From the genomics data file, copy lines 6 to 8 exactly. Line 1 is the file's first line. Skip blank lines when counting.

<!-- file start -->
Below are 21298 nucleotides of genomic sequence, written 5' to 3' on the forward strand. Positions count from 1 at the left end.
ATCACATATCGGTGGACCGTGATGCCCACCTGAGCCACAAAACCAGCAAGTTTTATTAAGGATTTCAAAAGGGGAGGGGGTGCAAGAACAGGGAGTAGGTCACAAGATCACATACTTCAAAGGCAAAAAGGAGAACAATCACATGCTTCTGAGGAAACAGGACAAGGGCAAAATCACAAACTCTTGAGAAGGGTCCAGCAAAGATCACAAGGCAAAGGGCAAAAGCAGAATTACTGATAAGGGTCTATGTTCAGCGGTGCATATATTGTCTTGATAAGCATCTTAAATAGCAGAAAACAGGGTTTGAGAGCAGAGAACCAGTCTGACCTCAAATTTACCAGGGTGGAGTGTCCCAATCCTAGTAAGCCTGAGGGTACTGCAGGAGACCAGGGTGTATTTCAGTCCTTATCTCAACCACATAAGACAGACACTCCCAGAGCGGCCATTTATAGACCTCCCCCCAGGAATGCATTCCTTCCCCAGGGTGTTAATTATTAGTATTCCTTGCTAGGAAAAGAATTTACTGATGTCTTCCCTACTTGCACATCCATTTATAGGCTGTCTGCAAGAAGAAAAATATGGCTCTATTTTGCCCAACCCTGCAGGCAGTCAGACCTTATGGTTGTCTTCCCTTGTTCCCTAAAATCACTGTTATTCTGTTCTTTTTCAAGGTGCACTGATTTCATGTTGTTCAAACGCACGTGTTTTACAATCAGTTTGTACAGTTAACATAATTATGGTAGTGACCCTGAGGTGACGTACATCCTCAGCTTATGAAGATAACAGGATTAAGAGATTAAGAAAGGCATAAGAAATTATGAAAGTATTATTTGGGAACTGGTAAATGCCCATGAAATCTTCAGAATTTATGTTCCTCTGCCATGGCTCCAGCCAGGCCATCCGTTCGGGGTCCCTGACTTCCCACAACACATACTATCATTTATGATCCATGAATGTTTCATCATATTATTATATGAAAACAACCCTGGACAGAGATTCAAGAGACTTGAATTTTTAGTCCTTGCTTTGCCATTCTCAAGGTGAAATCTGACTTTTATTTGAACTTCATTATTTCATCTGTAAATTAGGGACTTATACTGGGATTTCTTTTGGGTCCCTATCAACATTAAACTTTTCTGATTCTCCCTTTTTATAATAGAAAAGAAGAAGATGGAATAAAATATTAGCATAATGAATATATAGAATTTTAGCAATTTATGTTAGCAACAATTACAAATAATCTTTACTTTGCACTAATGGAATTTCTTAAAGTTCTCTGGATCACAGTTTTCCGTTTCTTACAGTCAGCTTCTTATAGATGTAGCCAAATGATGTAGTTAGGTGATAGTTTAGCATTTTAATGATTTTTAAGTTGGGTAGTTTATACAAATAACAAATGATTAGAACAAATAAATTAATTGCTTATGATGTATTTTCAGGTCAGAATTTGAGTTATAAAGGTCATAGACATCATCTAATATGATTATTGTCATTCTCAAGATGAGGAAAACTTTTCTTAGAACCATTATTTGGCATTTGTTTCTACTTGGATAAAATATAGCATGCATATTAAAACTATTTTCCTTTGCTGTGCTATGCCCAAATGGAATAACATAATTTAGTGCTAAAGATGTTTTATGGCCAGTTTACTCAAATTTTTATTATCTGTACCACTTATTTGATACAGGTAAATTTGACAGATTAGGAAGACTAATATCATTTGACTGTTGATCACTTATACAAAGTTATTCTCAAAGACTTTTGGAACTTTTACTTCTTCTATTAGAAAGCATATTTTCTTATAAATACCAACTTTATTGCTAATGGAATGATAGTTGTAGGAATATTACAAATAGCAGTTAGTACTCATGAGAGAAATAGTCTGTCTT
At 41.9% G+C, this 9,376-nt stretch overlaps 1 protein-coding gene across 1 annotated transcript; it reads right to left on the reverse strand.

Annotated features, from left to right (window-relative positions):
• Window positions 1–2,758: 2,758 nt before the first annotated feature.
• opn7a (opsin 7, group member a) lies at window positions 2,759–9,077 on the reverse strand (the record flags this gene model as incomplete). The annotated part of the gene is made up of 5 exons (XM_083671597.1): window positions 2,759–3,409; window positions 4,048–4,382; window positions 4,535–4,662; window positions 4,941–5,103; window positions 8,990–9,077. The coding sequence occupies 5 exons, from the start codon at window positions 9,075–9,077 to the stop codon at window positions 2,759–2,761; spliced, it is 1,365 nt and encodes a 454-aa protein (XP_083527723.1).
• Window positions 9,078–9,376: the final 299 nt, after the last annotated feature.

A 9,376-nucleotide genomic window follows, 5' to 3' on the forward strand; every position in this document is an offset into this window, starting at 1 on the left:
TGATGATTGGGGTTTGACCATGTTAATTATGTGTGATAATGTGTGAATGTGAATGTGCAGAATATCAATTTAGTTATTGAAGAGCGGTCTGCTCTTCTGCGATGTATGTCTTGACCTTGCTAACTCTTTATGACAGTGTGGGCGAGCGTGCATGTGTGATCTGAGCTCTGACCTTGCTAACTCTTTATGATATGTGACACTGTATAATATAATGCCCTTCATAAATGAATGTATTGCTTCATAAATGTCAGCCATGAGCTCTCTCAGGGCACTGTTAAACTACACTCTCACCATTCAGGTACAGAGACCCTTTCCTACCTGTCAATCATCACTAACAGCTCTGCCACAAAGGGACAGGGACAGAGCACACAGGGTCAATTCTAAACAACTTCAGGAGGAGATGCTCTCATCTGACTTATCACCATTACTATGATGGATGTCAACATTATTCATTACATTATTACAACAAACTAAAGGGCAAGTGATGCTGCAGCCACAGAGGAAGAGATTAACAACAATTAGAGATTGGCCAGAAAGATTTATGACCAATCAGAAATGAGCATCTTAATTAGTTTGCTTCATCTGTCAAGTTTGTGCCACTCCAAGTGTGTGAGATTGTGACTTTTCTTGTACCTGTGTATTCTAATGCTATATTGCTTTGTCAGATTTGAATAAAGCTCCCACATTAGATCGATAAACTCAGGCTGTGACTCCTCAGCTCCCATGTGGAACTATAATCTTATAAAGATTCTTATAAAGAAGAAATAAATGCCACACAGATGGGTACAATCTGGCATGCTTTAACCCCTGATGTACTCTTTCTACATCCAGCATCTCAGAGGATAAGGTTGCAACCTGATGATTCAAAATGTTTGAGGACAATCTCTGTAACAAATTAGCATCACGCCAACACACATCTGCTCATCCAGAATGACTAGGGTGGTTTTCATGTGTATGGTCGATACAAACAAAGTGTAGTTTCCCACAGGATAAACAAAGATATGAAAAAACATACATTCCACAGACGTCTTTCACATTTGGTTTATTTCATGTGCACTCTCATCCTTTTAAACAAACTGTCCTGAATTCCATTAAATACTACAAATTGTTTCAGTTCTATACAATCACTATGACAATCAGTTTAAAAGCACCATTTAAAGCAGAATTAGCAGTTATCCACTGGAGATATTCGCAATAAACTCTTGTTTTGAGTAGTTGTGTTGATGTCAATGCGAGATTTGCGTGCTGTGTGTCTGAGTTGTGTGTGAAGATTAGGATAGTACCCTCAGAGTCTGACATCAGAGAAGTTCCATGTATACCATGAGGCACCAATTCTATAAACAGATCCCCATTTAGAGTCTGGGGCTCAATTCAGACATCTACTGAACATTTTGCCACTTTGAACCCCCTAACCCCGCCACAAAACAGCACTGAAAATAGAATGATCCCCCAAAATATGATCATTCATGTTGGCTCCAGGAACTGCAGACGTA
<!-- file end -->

• opn7a (opsin 7, group member a) lies at window positions 2,759–9,077 on the reverse strand (the record flags this gene model as incomplete). The annotated part of the gene is made up of 5 exons (XM_083671597.1): window positions 2,759–3,409; window positions 4,048–4,382; window positions 4,535–4,662; window positions 4,941–5,103; window positions 8,990–9,077. The coding sequence occupies 5 exons, from the start codon at window positions 9,075–9,077 to the stop codon at window positions 2,759–2,761; spliced, it is 1,365 nt and encodes a 454-aa protein (XP_083527723.1).
• Window positions 9,078–9,376: the final 299 nt, after the last annotated feature.

A 9,376-nucleotide genomic window follows, 5' to 3' on the forward strand; every position in this document is an offset into this window, starting at 1 on the left: